It's fair to describe EA Mythic's Warhammer as one of the most keenly anticipated massively multiplayer games on the slate right now - so the groans and frustrated harrumphs heard when the company announced a three month delay to its launch schedule earlier today are only to be expected.
Even if it's a bit further away now, though, Warhammer is still a big deal. It's Electronic Arts' first dalliance with MMORPG publishing since Ultima Online all those years ago, for one thing. More interestingly for MMOG players, it's also developer Mythic's next title after the celebrated Dark Age of Camelot, which was much-loved by fans for its large-scale Realm vs Realm battles.
With that in mind, we collared EA Mythic's boss, Mark Jacobs, and shook him about roughly until he spilled the beans on the reasons for the delay - and how the game is taking shape. (Don't worry, no developers were harmed in the making of this feature - it's all done with computer graphics these days.) Firstly, what's going on?
Mark Jacobs: We are extending the development schedule of Warhammer for another quarter, into the second quarter of 2008. We're doing this really for two major reasons.
Number one, to put more polish onto the game - the teams have been working very hard on delivering content, and what we were finding is that they were cutting into the polish time. They were getting things done on a content side - quests, monsters - but they were getting them done a little bit later. When John [Riccitiello, EA supreme overlord] said last night on the conference call that we missed our milestone, that's absolutely correct. We had a choice - either we could continue cutting into the polish time and release in February, or we could extend the schedule.
The other thing that we saw was that during beta, some of our players told us that they didn't like certain aspects. A lot of quests were great, but some of them weren't so great; they loved certain things, but others needed more work. They loved Realm vs Realm play, but missed some of the RvR from Dark Age of Camelot. We looked at that as well, and said okay - we'd better take a little longer on the feature-set.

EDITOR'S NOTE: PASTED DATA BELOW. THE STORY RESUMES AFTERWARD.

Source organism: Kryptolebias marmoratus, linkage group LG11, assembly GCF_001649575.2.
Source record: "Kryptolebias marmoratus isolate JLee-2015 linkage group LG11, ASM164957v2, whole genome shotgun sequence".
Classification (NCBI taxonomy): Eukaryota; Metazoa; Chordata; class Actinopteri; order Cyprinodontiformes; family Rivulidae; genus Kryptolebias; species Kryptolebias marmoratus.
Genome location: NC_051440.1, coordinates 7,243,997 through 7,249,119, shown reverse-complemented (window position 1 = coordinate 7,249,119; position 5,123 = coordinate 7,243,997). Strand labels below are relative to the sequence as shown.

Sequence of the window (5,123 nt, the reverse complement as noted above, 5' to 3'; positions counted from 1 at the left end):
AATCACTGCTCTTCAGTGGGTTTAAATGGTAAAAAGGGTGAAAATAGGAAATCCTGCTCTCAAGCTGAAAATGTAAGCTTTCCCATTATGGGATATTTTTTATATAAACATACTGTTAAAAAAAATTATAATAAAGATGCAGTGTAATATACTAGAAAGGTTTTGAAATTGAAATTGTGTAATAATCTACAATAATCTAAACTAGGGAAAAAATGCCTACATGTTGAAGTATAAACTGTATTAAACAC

When you put the two together, between the content polish and the feature-set, we made the obvious, although not easy, call. Take the extra time, get it right, and be sure that when this is released, it is a great game.
Eurogamer: So would you say that the work needed on the RvR play, based on your beta feedback, is a major reason for the delay?
Mark Jacobs: That's mostly true; the RvR has been a factor in the delay, absolutely. The only thing I'd like to add is that polish has also been a major factor for us. I've said this before, but right now, the game that has raised the quality bar higher than anyone else, ever, has to be Blizzard's World of Warcraft. Whether you love the game, hate the game or don't really care either which way, you can't argue that the quality that Blizzard put into that product is outstanding.
They have raised the bar beyond all other games. We had a choice - we could have looked at our game and said, "we're going to be feature complete, we'll have some polish, but not quite enough polish." We said no. We didn't want to do it; EA didn't want us to do it.
They wanted this to be truly a great next-generation MMO, and that includes the feature-set - including, like you said, RvR. Realistically, the single most distinguishing feature about Warhammer, just like Camelot, the feature that is key to our success, is RvR. Between that, and the additional polish, that's the reason for the delay.
Eurogamer: What state is the game in right now?
Mark Jacobs: There are two aspects to that - one is what we call feature and content complete, and the other is polish. What we're hoping to have by the end of the year, or early next year, is the game being content complete. That does not mean polished; that means the first cut, or the second cut, of all the stuff is in the game.
In terms of features, then, we're not that close. We've still got a lot to do - we need to add the open RvR that we spoke about in the announcement, and we need to do a bunch of other things. I don't know what percentage that is, exactly. However, the beauty is that if we accomplish that, meet all our goals and get content complete, you can see how much time we're going to have to polish the game before release.